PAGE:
Diana rose from her chair, and murmured. "I have the headache, Rosa, so if you will excuse me, I think I will retire to bed."
"Of course, my dear. You have suffered something of a shock."
Diana left the room and walked up the stairs to her bedchamber, her thoughts in a whirl. Tomorrow, she felt sure, was going to prove something of a trial and she would need all her wits about her if she were going to hold her own against Julian Tavistock, Eighth Earl of Fenmore, and, in her opinion, the most provoking man in England! As she prepared herself for bed, a vague idea came into her mind and she fell asleep pondering it. There was a slight chance that it might work, she thought drowsily. A very slight chance...
The next morning, Diana dressed in a gown that her maid, Ellen, deemed to be most unsuitable for a visit to the Vicar's wife, but she valiantly held her tongue when her usually sober mistress informed her that she wished to wear the pink gown that she had worn as a débutante, six years ago. Ellen could not help remonstrating a little, however, when Diana requested her maid to dress her hair in a mass of curls instead of the discreet hairstyle she normally favoured. "But, Miss Diana, you will look distinctly odd, with your hair worn in that style. And that gown--it does not suit you, indeed it does not!"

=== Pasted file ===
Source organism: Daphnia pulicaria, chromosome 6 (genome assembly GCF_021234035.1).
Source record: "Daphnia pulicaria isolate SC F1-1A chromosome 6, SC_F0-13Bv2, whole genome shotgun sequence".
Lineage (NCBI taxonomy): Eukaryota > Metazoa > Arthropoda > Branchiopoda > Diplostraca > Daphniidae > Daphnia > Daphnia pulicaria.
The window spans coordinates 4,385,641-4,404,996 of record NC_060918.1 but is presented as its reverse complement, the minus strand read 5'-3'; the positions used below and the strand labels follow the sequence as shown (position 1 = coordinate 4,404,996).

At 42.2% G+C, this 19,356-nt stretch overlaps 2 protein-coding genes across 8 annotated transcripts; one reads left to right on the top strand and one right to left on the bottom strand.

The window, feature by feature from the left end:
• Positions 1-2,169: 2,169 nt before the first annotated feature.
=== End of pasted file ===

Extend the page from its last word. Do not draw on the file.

Diana smiled enigmatically. "Does it not make me look more youthful, Ellen?"
"Miss Diana, forgive me for saying so, but you look like--a--a, well, like a pink meringue!"